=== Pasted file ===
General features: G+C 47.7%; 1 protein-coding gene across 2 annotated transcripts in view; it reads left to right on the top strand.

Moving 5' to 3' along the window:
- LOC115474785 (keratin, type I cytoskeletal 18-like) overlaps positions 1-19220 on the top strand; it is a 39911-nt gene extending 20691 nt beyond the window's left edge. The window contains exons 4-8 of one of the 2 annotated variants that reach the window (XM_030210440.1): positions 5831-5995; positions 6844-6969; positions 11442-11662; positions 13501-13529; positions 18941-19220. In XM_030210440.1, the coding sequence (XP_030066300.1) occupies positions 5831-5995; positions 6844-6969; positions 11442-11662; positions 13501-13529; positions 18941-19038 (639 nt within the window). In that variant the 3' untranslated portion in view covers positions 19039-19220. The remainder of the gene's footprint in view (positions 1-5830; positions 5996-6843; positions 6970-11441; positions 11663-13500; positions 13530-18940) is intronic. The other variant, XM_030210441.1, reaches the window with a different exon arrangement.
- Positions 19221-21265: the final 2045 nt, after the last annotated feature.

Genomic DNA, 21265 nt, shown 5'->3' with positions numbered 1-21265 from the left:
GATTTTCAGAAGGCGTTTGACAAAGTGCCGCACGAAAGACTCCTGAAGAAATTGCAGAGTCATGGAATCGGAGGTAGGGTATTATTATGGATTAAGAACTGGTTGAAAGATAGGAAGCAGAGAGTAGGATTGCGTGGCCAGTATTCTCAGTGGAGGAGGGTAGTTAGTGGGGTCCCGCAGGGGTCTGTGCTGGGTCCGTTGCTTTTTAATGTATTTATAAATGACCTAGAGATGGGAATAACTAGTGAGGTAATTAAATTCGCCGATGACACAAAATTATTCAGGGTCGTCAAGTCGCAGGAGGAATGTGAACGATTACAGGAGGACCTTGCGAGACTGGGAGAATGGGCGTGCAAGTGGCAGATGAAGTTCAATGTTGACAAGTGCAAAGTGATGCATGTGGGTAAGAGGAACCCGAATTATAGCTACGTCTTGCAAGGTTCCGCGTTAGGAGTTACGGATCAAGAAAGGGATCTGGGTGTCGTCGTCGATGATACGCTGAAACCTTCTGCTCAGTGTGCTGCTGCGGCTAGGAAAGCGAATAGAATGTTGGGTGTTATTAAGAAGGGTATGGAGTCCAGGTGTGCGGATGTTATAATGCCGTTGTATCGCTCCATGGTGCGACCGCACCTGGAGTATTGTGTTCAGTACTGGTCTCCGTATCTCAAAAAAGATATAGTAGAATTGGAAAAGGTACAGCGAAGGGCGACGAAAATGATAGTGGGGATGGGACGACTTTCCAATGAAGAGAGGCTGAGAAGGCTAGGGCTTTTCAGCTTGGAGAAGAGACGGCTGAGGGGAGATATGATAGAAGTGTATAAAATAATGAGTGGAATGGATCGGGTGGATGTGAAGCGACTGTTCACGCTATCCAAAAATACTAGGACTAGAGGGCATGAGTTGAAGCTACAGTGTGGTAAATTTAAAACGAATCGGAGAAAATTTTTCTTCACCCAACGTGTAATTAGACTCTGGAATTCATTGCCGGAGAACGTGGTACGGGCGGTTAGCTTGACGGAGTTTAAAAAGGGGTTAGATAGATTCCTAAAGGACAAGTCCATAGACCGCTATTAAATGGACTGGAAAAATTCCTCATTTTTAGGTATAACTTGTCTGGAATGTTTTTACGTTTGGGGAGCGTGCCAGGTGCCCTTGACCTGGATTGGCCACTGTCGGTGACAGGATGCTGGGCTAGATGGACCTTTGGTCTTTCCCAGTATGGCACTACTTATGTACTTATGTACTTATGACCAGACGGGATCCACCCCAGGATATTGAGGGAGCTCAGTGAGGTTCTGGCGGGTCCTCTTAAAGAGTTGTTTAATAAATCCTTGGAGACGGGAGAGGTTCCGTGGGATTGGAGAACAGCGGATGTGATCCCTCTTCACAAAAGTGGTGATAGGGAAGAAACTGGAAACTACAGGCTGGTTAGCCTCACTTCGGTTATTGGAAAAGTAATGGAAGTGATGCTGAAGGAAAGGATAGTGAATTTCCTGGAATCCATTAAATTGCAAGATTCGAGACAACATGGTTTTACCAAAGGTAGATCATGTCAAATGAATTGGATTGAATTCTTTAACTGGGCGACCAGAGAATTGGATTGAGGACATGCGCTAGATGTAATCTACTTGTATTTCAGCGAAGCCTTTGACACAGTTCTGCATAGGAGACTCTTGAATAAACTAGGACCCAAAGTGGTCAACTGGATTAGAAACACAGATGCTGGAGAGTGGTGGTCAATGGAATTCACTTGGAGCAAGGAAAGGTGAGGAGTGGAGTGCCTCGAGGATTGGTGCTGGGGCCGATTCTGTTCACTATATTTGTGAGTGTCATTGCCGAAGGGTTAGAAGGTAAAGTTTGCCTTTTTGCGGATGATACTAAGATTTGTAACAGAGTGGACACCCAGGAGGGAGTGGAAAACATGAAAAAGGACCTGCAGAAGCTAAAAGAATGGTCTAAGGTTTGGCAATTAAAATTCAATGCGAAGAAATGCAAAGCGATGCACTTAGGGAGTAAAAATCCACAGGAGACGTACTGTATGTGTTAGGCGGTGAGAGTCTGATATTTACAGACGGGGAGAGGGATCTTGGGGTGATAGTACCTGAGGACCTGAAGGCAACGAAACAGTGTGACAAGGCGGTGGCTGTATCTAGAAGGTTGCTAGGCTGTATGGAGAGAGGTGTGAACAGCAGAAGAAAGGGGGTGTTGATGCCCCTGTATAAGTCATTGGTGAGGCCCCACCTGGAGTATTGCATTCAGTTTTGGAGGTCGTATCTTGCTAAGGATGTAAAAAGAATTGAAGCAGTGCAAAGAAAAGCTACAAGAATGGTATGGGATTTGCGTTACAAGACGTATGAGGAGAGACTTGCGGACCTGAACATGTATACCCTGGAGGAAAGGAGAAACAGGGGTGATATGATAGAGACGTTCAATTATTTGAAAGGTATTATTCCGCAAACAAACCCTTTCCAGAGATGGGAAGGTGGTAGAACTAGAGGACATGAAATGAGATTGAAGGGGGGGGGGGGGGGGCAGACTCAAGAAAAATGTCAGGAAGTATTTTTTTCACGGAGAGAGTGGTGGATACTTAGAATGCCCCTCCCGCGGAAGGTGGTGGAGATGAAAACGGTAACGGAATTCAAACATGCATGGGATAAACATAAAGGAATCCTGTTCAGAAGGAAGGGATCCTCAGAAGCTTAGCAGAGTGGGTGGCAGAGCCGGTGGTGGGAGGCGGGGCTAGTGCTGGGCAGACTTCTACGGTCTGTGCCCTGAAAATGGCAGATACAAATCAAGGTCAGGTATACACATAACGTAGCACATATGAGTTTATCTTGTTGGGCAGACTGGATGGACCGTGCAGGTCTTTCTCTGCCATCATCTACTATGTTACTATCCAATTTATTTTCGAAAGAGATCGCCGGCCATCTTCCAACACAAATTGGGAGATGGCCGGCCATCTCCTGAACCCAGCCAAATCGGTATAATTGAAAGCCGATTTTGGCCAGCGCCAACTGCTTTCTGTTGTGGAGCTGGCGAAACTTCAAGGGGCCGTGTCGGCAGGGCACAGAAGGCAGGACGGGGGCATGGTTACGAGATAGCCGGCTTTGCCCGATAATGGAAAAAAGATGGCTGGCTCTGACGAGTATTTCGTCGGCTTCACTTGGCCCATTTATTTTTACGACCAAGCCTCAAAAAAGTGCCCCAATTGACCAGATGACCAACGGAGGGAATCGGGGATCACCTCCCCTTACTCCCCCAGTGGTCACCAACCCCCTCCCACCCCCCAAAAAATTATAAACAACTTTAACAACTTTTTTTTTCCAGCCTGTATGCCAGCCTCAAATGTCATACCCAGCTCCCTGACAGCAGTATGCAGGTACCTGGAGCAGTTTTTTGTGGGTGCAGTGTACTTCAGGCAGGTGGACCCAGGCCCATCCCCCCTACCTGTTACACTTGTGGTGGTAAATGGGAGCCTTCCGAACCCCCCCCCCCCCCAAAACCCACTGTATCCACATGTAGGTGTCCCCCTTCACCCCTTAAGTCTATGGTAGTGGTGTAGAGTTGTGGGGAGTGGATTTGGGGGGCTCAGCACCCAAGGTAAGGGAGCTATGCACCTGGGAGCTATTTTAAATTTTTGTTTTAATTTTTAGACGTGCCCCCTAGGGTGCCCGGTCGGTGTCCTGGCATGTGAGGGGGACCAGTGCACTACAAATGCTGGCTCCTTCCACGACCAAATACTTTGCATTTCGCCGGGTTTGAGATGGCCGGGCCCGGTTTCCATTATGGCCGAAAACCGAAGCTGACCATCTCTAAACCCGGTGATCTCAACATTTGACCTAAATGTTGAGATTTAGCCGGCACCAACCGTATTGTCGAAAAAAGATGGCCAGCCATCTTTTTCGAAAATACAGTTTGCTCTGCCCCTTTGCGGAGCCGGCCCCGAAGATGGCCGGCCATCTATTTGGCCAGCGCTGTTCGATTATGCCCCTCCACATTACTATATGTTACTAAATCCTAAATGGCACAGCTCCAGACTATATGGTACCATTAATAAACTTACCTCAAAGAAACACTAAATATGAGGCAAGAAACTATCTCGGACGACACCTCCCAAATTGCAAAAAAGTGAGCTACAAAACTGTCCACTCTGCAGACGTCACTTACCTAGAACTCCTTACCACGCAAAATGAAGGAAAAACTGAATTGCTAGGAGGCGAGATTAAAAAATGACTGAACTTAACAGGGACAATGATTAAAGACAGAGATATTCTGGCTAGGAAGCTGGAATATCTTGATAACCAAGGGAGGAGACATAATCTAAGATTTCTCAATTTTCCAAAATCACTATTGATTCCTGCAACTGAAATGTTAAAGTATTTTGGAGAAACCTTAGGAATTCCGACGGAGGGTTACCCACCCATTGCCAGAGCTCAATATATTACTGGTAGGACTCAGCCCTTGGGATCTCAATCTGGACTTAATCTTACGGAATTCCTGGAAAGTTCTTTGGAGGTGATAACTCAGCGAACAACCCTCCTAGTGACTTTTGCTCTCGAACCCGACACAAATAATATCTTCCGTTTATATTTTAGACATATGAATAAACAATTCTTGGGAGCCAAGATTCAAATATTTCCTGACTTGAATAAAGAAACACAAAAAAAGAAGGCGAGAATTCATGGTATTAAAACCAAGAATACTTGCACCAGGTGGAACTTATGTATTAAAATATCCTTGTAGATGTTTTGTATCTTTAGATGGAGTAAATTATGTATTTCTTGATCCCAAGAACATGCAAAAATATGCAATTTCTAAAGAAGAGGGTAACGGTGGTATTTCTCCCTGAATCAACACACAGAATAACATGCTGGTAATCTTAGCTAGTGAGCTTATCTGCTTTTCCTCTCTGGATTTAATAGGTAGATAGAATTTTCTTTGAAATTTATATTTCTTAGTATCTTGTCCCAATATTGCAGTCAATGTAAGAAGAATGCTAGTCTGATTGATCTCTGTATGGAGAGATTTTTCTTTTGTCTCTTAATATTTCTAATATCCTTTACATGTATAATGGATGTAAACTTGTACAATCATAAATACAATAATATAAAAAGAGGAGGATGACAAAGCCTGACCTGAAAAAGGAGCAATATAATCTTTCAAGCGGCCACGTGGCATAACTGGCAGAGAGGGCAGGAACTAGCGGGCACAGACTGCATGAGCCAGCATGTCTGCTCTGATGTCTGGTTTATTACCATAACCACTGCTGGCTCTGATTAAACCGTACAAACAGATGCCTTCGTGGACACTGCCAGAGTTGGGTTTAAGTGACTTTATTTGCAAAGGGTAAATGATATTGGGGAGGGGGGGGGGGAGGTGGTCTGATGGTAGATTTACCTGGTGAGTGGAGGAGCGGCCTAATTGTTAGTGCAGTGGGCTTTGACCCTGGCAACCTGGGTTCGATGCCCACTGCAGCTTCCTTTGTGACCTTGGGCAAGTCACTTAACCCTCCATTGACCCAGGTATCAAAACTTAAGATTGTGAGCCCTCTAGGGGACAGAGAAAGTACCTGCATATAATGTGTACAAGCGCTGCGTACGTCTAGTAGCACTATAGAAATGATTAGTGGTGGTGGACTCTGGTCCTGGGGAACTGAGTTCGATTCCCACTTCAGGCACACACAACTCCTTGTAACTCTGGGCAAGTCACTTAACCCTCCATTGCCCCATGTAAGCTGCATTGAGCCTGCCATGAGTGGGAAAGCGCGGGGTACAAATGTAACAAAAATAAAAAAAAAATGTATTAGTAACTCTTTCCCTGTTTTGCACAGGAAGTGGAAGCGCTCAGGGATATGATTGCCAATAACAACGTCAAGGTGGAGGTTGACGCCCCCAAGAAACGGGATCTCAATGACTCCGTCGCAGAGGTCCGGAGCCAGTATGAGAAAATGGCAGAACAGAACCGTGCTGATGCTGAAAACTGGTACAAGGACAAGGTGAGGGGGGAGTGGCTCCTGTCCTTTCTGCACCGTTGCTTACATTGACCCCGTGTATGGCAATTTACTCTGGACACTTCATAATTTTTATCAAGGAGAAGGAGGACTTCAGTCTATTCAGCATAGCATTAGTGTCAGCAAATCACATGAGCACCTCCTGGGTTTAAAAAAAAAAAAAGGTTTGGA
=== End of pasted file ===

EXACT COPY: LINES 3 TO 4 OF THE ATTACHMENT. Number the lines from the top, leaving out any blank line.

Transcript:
- LOC115474785 (keratin, type I cytoskeletal 18-like) overlaps positions 1-19220 on the top strand; it is a 39911-nt gene extending 20691 nt beyond the window's left edge. The window contains exons 4-8 of one of the 2 annotated variants that reach the window (XM_030210440.1): positions 5831-5995; positions 6844-6969; positions 11442-11662; positions 13501-13529; positions 18941-19220. In XM_030210440.1, the coding sequence (XP_030066300.1) occupies positions 5831-5995; positions 6844-6969; positions 11442-11662; positions 13501-13529; positions 18941-19038 (639 nt within the window). In that variant the 3' untranslated portion in view covers positions 19039-19220. The remainder of the gene's footprint in view (positions 1-5830; positions 5996-6843; positions 6970-11441; positions 11663-13500; positions 13530-18940) is intronic. The other variant, XM_030210441.1, reaches the window with a different exon arrangement.
- Positions 19221-21265: the final 2045 nt, after the last annotated feature.